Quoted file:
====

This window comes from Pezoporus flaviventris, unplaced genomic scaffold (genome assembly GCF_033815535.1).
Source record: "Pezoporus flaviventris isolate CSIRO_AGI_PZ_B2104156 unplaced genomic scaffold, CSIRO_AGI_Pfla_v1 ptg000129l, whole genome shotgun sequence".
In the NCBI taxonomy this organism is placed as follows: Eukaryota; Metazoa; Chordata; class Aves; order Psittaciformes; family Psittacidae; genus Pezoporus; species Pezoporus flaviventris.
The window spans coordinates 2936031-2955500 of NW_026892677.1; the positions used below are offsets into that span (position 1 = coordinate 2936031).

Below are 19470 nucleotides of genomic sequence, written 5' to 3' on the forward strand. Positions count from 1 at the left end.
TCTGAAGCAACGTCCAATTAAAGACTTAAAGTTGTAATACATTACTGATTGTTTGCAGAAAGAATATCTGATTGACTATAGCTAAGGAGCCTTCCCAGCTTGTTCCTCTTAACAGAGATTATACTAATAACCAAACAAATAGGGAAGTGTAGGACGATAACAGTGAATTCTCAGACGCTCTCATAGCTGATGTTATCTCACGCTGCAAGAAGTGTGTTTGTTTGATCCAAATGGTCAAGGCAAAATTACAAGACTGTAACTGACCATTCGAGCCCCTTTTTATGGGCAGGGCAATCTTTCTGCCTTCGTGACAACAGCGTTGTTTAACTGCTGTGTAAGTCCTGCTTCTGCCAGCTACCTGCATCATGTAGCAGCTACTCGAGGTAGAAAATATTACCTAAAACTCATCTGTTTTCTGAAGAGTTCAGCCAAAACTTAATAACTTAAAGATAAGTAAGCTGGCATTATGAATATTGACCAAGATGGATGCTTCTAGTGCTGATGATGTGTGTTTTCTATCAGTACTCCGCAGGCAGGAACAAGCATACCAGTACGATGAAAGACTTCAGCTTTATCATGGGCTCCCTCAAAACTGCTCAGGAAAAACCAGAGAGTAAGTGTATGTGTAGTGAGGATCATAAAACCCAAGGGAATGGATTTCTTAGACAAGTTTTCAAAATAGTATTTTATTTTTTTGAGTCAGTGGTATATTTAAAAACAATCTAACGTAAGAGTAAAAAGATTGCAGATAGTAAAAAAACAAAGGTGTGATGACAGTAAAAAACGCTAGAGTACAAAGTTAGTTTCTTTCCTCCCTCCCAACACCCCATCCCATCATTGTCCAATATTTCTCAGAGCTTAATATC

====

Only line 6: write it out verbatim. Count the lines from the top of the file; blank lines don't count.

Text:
TCTGAAGCAACGTCCAATTAAAGACTTAAAGTTGTAATACATTACTGATTGTTTGCAGAAAGAATATCTGATTGACTATAGCTAAGGAGCCTTCCCAGCTTGTTCCTCTTAACAGAGATTATACTAATAACCAAACAAATAGGGAAGTGTAGGACGATAACAGTGAATTCTCAGACGCTCTCATAGCTGATGTTATCTCACGCTGCAAGAAGTGTGTTTGTTTGATCCAAATGGTCAAGGCAAAATTACAAGACTGTAACTGACCATTCGAGCCCCTTTTTATGGGCAGGGCAATCTTTCTGCCTTCGTGACAACAGCGTTGTTTAACTGCTGTGTAAGTCCTGCTTCTGCCAGCTACCTGCATCATGTAGCAGCTACTCGAGGTAGAAAATATTACCTAAAACTCATCTGTTTTCTGAAGAGTTCAGCCAAAACTTAATAACTTAAAGATAAGTAAGCTGGCATTATGAATATTGACCAAGATGGATGCTTCTAGTGCTGATGATGTGTGTTTTCTATCAGTACTCCGCAGGCAGGAACAAGCATACCAGTACGATGAAAGACTTCAGCTTTATCATGGGCTCCCTCAAAACTGCTCAGGAAAAACCAGAGAGTAAGTGTATGTGTAGTGAGGATCATAAAACCCAAGGGAATGGATTTCTTAGACAAGTTTTCAAAATAGTATTTTATTTTTTTGAGTCAGTGGTATATTTAAAAACAATCTAACGTAAGAGTAAAAAGATTGCAGATAGTAAAAAAACAAAGGTGTGATGACAGTAAAAAACGCTAGAGTACAAAGTTAGTTTCTTTCCTCCCTCCCAACACCCCATCCCATCATTGTCCAATATTTCTCAGAGCTTAATATC